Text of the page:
Welcome!

Eclipse Authors: Carmen Gonzalez, Kevin Jackson, Lori MacVittie, Mark R. Hinkle, Natalie Lerner

Blog Feed Post

Cloud Player – Lon Binder, Vice President Technology, Warby Parker Part 2

warby-parker-logo

Warby Parker: Different than other e-commerce experiences.

Recently we had the pleasure of sitting down for an extended conversation with Lon Binder, VP of Technology at Warby Parker. We discussed a range of issues central to how Warby Parker approaches IT, including going beyond the standard customer experience, utilizing outsourced expertise, the challenges of finding talented hires, and much more.

This is the second of 2 parts. Check out Part 1 here.

Thoughts? Feedback? Let us know on Twitter @CloudGathering.

GC: How are you looking to go beyond like the standard e-commerce experience, and how are you using cloud to actually enable that. Already people are tracking the development of Warby Parker for a number of reasons, but the standout stories so far has been the business model itself and the industry that it’s in.  Being the leader of the IT organization, what are you looking to build here that’s going to be looked at in the same way?

LB: There are a number of things that we’re doing in cloud that enable customers to have a better experience and that differentiate us from a typical e-commerce company.

Most e-commerce companies – at least traditionally – think about getting a lot of customers on the site and then converting as many of them as possible.  It’s a numbers game.  And the longer they’re on the site, the more risk there is for them to not convert, and so actually most e-commerce companies are trying to get you to buy as quickly as possible on the site, which is not the way we think about ourselves.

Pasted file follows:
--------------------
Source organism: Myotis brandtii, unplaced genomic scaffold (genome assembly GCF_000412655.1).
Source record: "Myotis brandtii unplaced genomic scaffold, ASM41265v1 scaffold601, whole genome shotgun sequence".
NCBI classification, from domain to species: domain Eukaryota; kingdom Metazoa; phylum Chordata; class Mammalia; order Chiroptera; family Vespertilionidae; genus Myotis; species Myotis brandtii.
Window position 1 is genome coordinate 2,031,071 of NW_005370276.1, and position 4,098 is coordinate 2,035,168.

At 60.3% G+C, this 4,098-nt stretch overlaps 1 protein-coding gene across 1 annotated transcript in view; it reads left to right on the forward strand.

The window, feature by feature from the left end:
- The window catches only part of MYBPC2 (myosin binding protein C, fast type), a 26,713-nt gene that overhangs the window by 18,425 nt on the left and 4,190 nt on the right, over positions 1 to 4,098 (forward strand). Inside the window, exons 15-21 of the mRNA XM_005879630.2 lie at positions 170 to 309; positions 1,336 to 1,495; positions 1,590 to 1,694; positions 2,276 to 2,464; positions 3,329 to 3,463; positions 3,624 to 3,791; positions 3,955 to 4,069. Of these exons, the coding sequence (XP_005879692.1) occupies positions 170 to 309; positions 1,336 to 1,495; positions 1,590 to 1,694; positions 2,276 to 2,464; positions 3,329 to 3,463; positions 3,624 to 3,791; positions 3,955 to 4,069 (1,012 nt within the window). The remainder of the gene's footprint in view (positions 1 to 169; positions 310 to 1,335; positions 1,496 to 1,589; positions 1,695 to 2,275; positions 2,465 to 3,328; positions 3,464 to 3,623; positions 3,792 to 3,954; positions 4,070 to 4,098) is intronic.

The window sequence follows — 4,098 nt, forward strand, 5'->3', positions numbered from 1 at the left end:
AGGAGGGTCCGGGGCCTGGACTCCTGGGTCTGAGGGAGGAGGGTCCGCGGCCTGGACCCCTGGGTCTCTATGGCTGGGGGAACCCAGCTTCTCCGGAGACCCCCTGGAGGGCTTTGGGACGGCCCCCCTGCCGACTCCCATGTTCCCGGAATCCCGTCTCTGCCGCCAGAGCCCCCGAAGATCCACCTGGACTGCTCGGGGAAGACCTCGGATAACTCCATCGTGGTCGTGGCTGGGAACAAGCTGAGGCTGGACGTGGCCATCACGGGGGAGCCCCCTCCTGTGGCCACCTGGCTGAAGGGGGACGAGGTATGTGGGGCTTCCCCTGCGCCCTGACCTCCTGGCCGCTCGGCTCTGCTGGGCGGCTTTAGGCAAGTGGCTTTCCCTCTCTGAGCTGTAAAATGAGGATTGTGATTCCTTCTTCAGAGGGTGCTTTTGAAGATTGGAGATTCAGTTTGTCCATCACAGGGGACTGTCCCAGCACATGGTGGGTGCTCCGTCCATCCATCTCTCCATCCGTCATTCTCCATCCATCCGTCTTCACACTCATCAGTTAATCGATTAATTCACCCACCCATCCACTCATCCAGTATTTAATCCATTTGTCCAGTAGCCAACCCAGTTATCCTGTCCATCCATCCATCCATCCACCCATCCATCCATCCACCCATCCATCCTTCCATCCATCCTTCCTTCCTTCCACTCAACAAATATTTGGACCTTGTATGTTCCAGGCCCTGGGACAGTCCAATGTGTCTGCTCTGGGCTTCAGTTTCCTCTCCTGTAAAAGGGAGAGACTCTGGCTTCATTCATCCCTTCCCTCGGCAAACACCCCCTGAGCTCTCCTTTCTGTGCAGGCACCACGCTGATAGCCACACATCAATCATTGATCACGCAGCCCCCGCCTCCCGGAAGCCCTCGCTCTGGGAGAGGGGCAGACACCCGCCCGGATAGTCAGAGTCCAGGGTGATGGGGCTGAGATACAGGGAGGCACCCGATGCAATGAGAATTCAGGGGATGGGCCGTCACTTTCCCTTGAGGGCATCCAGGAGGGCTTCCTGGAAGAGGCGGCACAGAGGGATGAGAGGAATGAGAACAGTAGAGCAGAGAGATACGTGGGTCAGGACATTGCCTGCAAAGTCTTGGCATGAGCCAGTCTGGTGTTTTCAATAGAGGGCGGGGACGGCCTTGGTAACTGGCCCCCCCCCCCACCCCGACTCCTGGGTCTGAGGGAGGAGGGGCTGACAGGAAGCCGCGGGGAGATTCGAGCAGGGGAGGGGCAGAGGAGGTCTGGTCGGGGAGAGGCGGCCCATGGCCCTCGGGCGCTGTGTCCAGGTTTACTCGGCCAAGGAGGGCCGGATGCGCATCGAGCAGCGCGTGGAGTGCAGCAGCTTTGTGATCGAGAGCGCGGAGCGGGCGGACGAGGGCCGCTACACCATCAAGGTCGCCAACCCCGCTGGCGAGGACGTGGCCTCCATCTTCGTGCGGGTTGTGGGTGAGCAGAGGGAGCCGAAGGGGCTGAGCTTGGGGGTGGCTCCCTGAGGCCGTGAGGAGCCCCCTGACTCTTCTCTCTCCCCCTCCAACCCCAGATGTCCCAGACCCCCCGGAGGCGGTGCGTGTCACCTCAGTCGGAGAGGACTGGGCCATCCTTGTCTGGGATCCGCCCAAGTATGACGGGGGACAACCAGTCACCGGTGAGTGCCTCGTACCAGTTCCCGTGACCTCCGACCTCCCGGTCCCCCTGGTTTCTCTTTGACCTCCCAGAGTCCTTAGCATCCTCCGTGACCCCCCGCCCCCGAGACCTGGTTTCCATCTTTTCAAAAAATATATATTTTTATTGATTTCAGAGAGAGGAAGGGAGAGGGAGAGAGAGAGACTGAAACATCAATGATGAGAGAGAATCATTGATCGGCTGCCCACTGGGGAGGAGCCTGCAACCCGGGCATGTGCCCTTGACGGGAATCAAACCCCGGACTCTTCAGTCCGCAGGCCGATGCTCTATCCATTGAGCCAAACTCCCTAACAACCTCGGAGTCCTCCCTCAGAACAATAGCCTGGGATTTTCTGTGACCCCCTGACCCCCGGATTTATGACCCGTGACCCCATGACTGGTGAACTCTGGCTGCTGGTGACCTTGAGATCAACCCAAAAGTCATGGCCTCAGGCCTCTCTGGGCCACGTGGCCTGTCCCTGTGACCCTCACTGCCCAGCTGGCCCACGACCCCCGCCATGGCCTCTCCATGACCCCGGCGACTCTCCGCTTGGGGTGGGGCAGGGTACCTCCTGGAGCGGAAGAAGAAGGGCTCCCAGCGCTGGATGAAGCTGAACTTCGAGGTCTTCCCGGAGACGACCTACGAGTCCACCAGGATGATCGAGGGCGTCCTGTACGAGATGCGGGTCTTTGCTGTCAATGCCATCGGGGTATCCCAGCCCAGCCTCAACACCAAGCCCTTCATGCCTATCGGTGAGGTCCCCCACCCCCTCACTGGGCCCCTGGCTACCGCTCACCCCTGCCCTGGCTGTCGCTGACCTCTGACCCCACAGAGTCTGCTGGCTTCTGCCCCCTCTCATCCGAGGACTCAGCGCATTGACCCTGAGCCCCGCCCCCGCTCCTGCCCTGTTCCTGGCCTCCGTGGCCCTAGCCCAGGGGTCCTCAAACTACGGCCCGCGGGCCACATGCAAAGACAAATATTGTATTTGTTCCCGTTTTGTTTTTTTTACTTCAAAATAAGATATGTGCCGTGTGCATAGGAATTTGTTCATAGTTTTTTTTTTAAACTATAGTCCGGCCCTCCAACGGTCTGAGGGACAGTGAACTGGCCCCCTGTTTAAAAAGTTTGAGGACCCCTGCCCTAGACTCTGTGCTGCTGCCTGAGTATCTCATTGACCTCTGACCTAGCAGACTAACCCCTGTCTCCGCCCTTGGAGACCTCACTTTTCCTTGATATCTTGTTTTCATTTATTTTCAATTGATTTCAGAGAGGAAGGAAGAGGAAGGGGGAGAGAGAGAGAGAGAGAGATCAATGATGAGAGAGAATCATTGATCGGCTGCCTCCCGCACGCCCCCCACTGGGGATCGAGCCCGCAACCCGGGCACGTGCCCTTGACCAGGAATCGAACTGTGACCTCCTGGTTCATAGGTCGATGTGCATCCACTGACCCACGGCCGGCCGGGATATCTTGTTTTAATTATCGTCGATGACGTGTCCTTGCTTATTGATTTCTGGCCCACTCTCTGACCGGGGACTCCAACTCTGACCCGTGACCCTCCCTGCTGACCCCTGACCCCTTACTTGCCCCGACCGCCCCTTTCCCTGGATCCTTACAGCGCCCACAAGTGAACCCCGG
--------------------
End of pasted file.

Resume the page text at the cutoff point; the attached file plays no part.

We actually operate more as a lifestyle brand than as a direct response retailer or as a typical e-commerce site.  We love customers to come on the site and luxuriate in the brand, as it were. They should come on and enjoy browsing the gallery pages and reading about us – it’s super-important for our mission to come through, which is to help those who need help.  And so we love our customers to go and browse around the videos and hear about what’s happening with our non-profit partners in the developing world.

That’s very different from the typical e-commerce site, and I’ll give you an example of how cloud comes into that: we’ve got a lot of press over the last year and it’s been exciting for me as a technologist to try and support that and make sure that I’m making it possible for us to get as much press as we can.

And then the site went down as a result of people learning about Warby. So we partnered with Akamai, which is a great cloud provider; they provide a number of different services, all on their own infrastructure that we can take advantage of.